Microsoft’s Windows 11 can be a great operating system if everything is set up correctly and compatible with your PC. Launched about two months ago, a recent survey suggested that as many as 5% of computers use the new operating system. Tap or click here for the five best tricks, tips, and features to try.
But as with all new releases, things didn’t go as smoothly as Microsoft would have hoped. Several flaws and glitches started to crop up in the weeks following general availability. Most have been relatively mild, but they can be annoying.
From filling up a PC with random files to having only 10 days to roll back, Windows 11 has had a tough time. Read on for details on a bug that is now causing headaches and a simple way to fix the glitch.
Here’s the backstory
Shortly after the launch of Windows 11, some reported their computers seemed to be much slower than before. It was easy to blame the new operating system. And while it was at fault, it is a natural process when a new OS is installed.
Their computers have now had time to cache the data it needs and re-index files, so the slowdown should have stopped. The problem is it hasn’t stopped for everyone. It turns out there is another bug impacting computer speeds.
This time around, the bug is causing Non-Volatile Memory Express (NVMe) solid-state drives (SSD) to operate 50% slower than they should. After the initial investigation by Microsoft, it seems that more drives, and not just NVMe SSSDs, are affected.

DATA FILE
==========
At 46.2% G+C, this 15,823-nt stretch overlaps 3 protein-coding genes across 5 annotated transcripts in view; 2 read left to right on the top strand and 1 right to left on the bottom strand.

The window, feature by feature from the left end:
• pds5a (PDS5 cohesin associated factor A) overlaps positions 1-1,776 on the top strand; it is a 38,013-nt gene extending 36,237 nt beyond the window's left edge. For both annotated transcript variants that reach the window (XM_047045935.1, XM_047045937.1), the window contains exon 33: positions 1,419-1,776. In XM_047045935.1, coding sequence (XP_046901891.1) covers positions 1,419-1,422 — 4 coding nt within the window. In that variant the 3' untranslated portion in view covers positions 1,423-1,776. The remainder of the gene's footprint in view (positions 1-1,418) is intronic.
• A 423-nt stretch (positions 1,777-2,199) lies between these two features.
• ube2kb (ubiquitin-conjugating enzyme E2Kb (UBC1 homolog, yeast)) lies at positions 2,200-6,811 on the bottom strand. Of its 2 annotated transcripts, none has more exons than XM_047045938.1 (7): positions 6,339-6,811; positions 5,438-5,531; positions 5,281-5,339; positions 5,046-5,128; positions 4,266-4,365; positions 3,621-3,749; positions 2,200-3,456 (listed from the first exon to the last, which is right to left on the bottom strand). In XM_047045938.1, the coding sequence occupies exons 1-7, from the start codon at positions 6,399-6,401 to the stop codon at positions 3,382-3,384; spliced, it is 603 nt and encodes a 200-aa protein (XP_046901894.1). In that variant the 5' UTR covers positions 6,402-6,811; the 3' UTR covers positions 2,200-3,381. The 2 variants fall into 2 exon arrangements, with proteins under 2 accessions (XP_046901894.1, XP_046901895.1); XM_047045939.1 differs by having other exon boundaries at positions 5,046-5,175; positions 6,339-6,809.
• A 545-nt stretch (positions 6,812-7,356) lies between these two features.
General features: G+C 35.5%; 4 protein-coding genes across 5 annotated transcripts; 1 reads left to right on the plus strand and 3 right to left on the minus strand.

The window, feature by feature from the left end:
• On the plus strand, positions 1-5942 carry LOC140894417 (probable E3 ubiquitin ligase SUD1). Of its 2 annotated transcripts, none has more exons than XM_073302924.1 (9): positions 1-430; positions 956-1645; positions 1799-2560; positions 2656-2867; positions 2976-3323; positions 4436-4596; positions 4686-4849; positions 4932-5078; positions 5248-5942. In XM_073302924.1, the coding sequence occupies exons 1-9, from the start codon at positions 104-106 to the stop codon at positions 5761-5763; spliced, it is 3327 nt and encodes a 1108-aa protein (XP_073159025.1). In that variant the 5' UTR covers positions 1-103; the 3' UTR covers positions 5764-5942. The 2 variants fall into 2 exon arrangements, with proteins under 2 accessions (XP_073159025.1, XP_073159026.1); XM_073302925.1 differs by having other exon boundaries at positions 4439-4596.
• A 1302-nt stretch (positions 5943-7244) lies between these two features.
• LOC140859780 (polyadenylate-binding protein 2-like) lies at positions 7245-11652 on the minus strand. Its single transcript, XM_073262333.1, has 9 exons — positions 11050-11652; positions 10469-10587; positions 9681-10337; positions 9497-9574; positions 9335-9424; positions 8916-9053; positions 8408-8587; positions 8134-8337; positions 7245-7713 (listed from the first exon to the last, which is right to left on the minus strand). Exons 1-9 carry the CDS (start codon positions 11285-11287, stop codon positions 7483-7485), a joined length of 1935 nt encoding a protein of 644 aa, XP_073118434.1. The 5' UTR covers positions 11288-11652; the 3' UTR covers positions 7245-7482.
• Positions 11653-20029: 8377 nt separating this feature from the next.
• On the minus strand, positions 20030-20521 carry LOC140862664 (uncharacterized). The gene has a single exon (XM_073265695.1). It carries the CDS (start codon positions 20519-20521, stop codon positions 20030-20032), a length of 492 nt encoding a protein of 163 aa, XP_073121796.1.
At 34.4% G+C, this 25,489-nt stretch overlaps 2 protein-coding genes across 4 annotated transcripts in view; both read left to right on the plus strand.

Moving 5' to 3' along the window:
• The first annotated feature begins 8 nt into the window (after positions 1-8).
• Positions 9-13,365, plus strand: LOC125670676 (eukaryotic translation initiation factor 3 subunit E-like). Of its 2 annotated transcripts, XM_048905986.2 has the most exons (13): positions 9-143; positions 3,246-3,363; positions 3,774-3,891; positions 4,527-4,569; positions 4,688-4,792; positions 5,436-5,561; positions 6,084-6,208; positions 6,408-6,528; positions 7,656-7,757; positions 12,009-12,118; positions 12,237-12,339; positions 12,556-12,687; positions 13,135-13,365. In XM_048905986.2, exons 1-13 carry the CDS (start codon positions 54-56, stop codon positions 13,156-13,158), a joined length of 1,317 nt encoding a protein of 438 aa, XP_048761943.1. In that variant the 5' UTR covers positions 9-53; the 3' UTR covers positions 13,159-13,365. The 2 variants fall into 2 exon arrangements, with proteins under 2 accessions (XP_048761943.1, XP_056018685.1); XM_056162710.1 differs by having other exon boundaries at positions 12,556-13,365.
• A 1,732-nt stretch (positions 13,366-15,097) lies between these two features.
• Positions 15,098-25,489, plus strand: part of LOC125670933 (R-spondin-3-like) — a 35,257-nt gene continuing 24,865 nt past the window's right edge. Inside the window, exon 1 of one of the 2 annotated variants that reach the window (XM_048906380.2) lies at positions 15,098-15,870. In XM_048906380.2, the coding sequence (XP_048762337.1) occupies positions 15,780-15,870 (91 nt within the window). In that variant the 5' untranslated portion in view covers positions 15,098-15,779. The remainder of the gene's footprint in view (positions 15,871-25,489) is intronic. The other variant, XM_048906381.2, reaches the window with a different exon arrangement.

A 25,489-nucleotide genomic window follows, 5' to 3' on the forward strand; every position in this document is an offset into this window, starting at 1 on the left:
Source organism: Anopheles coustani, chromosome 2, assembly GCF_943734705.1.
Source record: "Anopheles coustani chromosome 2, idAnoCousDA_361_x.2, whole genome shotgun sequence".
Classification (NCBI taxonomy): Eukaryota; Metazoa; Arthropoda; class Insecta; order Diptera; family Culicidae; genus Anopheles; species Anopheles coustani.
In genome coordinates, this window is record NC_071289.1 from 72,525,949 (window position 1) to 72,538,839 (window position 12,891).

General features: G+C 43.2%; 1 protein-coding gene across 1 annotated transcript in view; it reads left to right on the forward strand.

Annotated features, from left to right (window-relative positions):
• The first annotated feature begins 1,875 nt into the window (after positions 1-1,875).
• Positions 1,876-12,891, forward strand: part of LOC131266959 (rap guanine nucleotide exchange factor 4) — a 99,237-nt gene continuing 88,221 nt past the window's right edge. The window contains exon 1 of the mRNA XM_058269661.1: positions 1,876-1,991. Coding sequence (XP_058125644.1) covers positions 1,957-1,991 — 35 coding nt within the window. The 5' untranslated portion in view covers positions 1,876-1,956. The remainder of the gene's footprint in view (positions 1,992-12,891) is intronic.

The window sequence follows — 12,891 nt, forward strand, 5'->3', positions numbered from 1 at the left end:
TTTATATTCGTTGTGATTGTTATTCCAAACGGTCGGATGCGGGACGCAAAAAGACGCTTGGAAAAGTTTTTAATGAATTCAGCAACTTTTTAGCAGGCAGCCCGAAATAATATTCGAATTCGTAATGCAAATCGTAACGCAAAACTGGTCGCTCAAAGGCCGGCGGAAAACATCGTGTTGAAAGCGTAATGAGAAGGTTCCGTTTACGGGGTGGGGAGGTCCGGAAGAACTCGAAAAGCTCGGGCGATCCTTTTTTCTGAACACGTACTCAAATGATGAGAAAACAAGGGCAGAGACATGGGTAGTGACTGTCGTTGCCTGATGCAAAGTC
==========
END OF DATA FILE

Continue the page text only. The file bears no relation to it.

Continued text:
If the hard drives in your computer are running at a slower speed, your computer will lag when executing apps.
What you can do about it
If you have experienced a slowdown in your PC speed, help is on the way. Microsoft developed a fix, and it’s being made available to Windows Insider members. If it doesn’t cause other adverse effects, it might be available to the public this week. Tap or click here to find out how to join the Windows Insider Program.
The KB5007262 update “addresses an issue that affects the performance of all disks (NVMe, SSD, hard disk) on Windows 11 by performing unnecessary actions each time a write operation occurs. This issue occurs only when the NTFS USN journal is enabled. Note, the USN journal is always enabled on the C: disk,” Microsoft explained in the Insider patch notes.
Here’s how to update Windows:
Click the Start Menu and open Settings, tap Update & Security, then Windows Update. From there, you’ll be able to see if updates are available for download. If an update is available, click Download and Install. If you don’t see an available update, click Check for Updates to force the process.
🚨 What it means for you
If you thought buggy updates would end with the arrival of Windows 11, think again. This is just the latest in a number of problems with Microsoft’s new operating system since its initial release in October.
✅ Even if you plan on sticking with Windows 10 as long as you can, there’s a big change coming to how often that OS will be updated. Tap or click here for details on Microsoft’s plans.
✅ If you’re ready to upgrade to Windows 11 in spite of all the issues, make sure you double-check system requirements.
✅ Operating system aside, your computer is only as good as the condition you keep it in. Tap or click here for a 5-step plan to clean up your computer.